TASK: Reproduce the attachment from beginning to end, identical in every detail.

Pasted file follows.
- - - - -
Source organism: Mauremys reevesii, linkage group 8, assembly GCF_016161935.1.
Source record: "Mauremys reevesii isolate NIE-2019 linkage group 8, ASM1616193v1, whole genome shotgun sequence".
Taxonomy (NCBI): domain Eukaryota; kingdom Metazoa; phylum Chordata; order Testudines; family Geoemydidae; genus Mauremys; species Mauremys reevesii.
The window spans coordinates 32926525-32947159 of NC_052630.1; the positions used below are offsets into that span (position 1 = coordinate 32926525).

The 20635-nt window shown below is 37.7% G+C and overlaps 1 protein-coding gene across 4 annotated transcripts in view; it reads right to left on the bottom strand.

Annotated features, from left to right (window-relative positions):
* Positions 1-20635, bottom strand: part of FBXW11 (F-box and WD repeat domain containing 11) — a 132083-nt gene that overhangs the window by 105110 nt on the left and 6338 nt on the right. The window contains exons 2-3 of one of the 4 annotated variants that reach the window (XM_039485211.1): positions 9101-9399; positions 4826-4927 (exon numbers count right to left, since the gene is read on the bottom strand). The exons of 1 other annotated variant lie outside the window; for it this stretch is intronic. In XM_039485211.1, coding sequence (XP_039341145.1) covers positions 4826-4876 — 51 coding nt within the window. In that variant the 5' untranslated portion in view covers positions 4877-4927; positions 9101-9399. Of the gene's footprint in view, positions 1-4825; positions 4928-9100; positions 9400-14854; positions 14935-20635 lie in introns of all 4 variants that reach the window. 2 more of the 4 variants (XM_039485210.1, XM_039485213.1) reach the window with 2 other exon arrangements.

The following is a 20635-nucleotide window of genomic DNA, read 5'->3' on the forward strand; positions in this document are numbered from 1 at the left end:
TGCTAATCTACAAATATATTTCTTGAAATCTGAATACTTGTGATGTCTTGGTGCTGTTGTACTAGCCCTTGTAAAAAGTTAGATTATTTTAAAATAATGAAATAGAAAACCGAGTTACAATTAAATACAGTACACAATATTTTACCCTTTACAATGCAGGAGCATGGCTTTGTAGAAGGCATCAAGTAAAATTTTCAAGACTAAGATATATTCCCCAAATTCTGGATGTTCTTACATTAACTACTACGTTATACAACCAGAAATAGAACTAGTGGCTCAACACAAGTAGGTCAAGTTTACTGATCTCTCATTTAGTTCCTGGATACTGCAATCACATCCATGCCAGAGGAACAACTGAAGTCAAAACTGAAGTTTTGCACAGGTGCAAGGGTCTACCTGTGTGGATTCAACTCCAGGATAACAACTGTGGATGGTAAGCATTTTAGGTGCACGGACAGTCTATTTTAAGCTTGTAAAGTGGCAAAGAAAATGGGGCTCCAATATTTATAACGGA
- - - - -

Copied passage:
Source organism: Mauremys reevesii, linkage group 8, assembly GCF_016161935.1.
Source record: "Mauremys reevesii isolate NIE-2019 linkage group 8, ASM1616193v1, whole genome shotgun sequence".
Taxonomy (NCBI): domain Eukaryota; kingdom Metazoa; phylum Chordata; order Testudines; family Geoemydidae; genus Mauremys; species Mauremys reevesii.
The window spans coordinates 32926525-32947159 of NC_052630.1; the positions used below are offsets into that span (position 1 = coordinate 32926525).

The 20635-nt window shown below is 37.7% G+C and overlaps 1 protein-coding gene across 4 annotated transcripts in view; it reads right to left on the bottom strand.

Annotated features, from left to right (window-relative positions):
* Positions 1-20635, bottom strand: part of FBXW11 (F-box and WD repeat domain containing 11) — a 132083-nt gene that overhangs the window by 105110 nt on the left and 6338 nt on the right. The window contains exons 2-3 of one of the 4 annotated variants that reach the window (XM_039485211.1): positions 9101-9399; positions 4826-4927 (exon numbers count right to left, since the gene is read on the bottom strand). The exons of 1 other annotated variant lie outside the window; for it this stretch is intronic. In XM_039485211.1, coding sequence (XP_039341145.1) covers positions 4826-4876 — 51 coding nt within the window. In that variant the 5' untranslated portion in view covers positions 4877-4927; positions 9101-9399. Of the gene's footprint in view, positions 1-4825; positions 4928-9100; positions 9400-14854; positions 14935-20635 lie in introns of all 4 variants that reach the window. 2 more of the 4 variants (XM_039485210.1, XM_039485213.1) reach the window with 2 other exon arrangements.

The following is a 20635-nucleotide window of genomic DNA, read 5'->3' on the forward strand; positions in this document are numbered from 1 at the left end:
TGCTAATCTACAAATATATTTCTTGAAATCTGAATACTTGTGATGTCTTGGTGCTGTTGTACTAGCCCTTGTAAAAAGTTAGATTATTTTAAAATAATGAAATAGAAAACCGAGTTACAATTAAATACAGTACACAATATTTTACCCTTTACAATGCAGGAGCATGGCTTTGTAGAAGGCATCAAGTAAAATTTTCAAGACTAAGATATATTCCCCAAATTCTGGATGTTCTTACATTAACTACTACGTTATACAACCAGAAATAGAACTAGTGGCTCAACACAAGTAGGTCAAGTTTACTGATCTCTCATTTAGTTCCTGGATACTGCAATCACATCCATGCCAGAGGAACAACTGAAGTCAAAACTGAAGTTTTGCACAGGTGCAAGGGTCTACCTGTGTGGATTCAACTCCAGGATAACAACTGTGGATGGTAAGCATTTTAGGTGCACGGACAGTCTATTTTAAGCTTGTAAAGTGGCAAAGAAAATGGGGCTCCAATATTTATAACGGA